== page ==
Smith was a two-year starter at linebacker for North Carolina State. He began his strength and conditioning career as assistant strength coach for the Wolfpack from 1993-97. He moved to Florida as strength coordinator from 1998-2001 and spent 2002 as head of the Kansas program before moving to the NFL.
Now he’s pumping gas.
UPDATE: Chris Low adds this note.
… It sounds like Tennessee will now go after Aaron Ausmus, who was Ed Orgeron’s strength coach at Ole Miss and worked with both Kiffin and Orgeron at Southern California. Orgeron has a lot of juice in all the decisions that are being made right now within the football program, and Ausmus is clearly one of his guys.
So the guy with the 5-15 head coaching record who’s new to the SEC is leaning heavily for advice on the guy who had a conference record of 3-21 as a head coach. Makes perfect sense.
Filed under Don't Mess With Lane Kiffin
“… shame on us if we don’t get them done.”
Any sympathy I felt for college athletics administrators after reading this completely dissipated after reading this.
Comments Off on “… shame on us if we don’t get them done.”
Filed under College Football, It's Just Bidness
If it was good enough for Chris Leak…
I know what you’re thinking – he’s linked to this article about player arrests at Florida, so here’s some choice talk about the Urbanator’s latest little angel – but, no, you’d be wrong thinking that. I’m more interested in this quote from the SEC’s reigning King of BS.
Meyer said that senior quarterback Tim Tebow will see more time under center next season, but the goal isn’t to solely get him ready for the NFL. “The 2006 national championship game 35 percent of our plays were under center,” Meyer said. “Chris Leak, he was very comfortable…” [Emphasis added.]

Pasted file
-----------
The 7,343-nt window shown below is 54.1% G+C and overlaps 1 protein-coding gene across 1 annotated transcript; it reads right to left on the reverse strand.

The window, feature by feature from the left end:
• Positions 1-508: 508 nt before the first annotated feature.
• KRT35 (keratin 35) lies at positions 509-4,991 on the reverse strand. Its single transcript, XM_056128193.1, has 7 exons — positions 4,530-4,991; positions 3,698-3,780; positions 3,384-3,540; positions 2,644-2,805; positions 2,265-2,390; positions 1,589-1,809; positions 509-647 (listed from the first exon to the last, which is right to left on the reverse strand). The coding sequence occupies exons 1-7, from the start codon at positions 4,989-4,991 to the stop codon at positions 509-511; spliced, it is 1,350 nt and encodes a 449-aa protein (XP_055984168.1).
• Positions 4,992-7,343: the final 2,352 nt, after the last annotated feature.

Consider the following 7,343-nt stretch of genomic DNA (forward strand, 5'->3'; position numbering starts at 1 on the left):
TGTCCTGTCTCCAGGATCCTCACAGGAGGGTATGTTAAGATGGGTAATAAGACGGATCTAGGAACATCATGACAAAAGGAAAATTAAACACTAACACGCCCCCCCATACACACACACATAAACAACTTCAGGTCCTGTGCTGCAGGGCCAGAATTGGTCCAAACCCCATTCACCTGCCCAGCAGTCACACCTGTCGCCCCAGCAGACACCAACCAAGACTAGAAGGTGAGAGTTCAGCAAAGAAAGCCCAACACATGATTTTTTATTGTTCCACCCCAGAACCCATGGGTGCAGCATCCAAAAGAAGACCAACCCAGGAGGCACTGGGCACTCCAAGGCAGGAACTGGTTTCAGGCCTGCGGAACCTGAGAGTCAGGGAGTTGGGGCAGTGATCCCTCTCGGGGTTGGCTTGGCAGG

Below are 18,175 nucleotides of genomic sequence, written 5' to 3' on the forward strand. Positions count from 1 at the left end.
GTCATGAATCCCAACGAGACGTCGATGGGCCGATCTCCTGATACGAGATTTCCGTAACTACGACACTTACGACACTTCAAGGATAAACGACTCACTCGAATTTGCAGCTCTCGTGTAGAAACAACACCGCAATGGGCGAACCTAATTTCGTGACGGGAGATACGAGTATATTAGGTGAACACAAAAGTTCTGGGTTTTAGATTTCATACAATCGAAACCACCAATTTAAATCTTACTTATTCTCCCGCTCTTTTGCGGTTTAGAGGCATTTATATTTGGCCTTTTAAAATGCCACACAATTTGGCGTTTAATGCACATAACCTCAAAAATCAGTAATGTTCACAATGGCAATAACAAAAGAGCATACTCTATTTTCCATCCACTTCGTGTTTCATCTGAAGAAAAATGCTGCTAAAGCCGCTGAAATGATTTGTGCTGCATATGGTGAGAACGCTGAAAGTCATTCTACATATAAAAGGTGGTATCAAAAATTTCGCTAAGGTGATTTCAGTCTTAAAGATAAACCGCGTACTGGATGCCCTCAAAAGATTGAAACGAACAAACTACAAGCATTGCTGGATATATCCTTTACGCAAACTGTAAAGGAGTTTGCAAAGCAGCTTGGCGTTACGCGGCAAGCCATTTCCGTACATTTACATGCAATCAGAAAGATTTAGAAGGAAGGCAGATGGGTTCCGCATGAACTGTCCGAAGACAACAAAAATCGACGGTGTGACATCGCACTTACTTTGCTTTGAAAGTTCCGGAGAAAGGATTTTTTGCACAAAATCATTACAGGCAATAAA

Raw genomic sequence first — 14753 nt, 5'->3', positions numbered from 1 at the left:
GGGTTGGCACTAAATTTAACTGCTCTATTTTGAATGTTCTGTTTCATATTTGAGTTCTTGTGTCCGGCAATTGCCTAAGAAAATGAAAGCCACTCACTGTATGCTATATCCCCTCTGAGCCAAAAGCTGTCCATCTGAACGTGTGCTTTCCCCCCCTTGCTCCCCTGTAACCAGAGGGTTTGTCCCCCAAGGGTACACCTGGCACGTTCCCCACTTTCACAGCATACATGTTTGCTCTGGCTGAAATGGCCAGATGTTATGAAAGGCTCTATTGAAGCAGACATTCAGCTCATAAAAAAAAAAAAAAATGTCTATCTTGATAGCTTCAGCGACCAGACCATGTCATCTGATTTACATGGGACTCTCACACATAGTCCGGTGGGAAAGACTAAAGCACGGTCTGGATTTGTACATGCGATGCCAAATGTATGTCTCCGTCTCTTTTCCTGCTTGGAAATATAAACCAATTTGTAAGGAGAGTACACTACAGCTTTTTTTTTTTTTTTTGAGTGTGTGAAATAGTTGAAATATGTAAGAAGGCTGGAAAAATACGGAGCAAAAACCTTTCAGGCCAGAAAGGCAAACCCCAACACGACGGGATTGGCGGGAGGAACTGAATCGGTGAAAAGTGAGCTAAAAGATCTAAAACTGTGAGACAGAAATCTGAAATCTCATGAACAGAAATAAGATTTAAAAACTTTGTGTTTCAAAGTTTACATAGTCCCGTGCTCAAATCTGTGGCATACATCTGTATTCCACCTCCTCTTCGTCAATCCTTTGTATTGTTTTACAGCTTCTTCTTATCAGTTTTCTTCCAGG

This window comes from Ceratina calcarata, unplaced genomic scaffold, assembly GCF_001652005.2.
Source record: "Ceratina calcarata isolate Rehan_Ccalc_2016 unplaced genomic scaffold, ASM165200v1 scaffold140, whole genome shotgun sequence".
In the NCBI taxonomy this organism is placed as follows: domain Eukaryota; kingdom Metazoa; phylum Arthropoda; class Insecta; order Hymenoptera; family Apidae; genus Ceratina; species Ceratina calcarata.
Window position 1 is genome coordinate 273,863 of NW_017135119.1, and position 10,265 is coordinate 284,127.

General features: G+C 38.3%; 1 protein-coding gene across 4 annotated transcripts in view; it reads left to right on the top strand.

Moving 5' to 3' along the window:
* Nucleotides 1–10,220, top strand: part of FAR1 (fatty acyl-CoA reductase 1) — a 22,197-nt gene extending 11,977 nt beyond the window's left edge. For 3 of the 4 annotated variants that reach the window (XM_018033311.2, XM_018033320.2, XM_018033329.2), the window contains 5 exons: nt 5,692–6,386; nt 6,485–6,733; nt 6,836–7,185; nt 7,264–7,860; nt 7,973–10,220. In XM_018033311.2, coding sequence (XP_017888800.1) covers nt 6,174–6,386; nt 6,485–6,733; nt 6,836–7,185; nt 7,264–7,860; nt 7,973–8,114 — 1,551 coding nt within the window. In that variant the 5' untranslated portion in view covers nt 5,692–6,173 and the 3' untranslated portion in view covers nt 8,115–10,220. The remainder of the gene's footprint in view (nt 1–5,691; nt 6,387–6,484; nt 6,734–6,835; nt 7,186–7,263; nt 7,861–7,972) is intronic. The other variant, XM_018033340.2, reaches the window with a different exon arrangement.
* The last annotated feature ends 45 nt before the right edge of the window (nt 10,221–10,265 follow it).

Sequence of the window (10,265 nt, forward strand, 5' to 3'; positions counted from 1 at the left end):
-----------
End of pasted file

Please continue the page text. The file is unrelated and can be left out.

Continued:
Yeah, that ’06 offense was hell on wheels. Here are a few comparisons between the offense from that season and from last year’s, when they deployed the GPOOE™ strictly from the shotgun (stats courtesy of cfbstats.com):
- Scoring offense: 2008, 43.6 ppg (4th nationally); 2006, 29.7 ppg (23rd nationally)
- Total offense: 2008, 445.1 ypg (15th nationally); 2006, 396.1 ypg (19th nationally)
- Passer rating: Tim Tebow (2008), 172.38 (4th nationally); Chris Leak (2006), 144.93 (23rd nationally)
Gee, I wonder how the Gators would have done in ’06 if Leak hadn’t been comfortable.
If you really want to stack the deck, consider that last season the Gators averaged 44.88 ppg in conference play – better than their seasonal average. Compare that to the results in 2006, when Florida averaged a whopping 22.25 ppg in its SEC games. Yeah, that’s less than half what they scored with a quarterback only in the shotgun.
Look, I have no idea whether this grand experiment with the GPOOE™ is going to succeed beyond Meyer’s wildest dreams. But don’t try to sell this as anything more than it is – a reclamation project for Tebow’s draft hopes. The idea that there’s something about the 2006 offense that justifies a move under center as a boost to the Gator offense this season is ludicrous.
Now Florida’s schedule this season is less than daunting and with all eleven starters back on defense, it’s likely to mean that this plan is a toy Meyer will be able to play with all season without much of a problem. But it’ll be interesting to see what happens if the offense sputters a bit and it leads to some close calls.
Filed under Stats Geek!, Urban Meyer Points and Stares